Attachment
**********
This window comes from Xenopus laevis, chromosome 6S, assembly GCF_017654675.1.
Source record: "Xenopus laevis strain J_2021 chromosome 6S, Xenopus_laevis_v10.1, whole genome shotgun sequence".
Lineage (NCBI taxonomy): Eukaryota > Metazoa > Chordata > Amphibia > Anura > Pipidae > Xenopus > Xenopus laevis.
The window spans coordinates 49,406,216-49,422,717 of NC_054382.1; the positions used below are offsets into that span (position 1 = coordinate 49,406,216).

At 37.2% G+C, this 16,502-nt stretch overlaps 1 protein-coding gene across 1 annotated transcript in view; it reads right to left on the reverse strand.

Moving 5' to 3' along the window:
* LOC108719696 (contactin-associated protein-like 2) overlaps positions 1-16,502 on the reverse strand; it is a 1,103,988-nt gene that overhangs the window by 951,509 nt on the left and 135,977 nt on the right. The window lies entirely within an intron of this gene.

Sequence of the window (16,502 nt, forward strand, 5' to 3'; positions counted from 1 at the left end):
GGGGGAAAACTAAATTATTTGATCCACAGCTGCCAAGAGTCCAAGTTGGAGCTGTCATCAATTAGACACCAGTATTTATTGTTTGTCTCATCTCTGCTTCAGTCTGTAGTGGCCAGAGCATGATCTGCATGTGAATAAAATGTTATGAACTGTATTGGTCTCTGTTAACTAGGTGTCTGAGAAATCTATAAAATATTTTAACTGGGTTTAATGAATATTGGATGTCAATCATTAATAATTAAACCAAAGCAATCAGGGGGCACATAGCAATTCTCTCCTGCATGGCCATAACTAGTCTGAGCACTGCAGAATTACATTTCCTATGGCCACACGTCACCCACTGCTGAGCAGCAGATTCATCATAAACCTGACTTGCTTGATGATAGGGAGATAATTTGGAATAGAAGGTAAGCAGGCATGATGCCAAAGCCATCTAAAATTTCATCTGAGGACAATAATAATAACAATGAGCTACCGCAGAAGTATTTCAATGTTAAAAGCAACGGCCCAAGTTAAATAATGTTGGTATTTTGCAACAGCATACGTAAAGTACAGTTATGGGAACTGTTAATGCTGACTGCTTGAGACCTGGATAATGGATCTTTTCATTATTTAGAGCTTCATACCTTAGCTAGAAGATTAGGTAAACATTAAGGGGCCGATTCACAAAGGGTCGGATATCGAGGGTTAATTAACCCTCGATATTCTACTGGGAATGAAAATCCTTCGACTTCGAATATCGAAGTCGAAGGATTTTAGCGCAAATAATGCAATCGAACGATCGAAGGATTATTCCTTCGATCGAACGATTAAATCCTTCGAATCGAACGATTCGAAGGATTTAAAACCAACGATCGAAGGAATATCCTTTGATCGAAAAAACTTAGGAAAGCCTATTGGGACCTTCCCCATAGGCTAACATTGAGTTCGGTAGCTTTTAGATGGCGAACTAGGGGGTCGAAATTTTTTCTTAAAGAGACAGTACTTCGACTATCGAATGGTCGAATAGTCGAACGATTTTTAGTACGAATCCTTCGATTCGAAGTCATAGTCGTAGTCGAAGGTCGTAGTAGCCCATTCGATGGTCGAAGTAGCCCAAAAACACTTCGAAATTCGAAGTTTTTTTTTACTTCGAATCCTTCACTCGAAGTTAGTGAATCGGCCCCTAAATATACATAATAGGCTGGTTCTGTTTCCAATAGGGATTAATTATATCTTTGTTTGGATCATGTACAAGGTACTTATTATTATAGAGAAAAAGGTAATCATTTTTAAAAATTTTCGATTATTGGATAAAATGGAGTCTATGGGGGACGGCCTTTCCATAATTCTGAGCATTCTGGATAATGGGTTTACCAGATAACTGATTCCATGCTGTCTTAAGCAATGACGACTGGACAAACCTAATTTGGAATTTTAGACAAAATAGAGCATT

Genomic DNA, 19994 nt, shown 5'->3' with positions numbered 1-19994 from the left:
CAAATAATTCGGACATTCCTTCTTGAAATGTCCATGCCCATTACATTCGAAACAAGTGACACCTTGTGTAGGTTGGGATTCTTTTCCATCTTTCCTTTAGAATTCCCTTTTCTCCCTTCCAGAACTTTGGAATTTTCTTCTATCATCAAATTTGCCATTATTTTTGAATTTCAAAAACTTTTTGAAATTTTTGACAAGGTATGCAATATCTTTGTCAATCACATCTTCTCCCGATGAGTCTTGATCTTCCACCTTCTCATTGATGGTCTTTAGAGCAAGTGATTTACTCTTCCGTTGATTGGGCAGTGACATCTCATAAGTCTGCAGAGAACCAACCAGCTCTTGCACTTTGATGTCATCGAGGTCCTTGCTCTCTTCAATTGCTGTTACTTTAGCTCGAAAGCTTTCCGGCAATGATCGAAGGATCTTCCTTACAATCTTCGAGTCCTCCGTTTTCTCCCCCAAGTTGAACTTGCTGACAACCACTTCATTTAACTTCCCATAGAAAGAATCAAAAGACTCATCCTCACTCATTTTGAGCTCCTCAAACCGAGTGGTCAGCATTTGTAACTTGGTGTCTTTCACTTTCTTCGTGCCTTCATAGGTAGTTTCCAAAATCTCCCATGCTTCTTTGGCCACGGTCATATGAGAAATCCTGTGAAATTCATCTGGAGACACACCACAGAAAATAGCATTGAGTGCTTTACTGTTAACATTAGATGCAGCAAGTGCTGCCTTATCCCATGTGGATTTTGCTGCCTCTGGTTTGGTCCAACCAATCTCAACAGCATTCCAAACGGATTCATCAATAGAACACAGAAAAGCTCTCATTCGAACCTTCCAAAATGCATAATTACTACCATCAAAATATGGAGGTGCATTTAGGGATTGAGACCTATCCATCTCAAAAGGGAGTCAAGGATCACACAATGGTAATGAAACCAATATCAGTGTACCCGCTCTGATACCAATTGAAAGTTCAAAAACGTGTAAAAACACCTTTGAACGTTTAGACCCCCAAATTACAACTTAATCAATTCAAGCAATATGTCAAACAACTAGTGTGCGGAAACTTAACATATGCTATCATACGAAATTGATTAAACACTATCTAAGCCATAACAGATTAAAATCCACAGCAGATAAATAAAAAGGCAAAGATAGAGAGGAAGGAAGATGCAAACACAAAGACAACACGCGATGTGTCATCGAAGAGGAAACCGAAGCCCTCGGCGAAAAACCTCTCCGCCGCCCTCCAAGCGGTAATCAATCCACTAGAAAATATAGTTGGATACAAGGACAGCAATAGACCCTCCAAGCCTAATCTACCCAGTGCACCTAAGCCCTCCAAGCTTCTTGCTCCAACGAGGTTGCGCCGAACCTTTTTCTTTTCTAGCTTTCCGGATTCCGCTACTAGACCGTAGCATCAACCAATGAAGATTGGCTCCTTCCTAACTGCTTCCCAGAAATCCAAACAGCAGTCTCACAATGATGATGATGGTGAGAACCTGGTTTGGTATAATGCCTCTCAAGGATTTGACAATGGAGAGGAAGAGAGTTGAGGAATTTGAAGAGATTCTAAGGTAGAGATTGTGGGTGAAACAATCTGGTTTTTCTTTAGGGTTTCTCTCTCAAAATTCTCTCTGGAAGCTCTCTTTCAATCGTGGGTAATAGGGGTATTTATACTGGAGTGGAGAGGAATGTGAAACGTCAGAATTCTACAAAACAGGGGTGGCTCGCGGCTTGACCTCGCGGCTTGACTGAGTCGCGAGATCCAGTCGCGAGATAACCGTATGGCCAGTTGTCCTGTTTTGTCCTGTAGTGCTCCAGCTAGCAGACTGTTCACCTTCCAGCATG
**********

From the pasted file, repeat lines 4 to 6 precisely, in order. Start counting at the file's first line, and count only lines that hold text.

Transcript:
The window spans coordinates 49,406,216-49,422,717 of NC_054382.1; the positions used below are offsets into that span (position 1 = coordinate 49,406,216).

At 37.2% G+C, this 16,502-nt stretch overlaps 1 protein-coding gene across 1 annotated transcript in view; it reads right to left on the reverse strand.

Moving 5' to 3' along the window: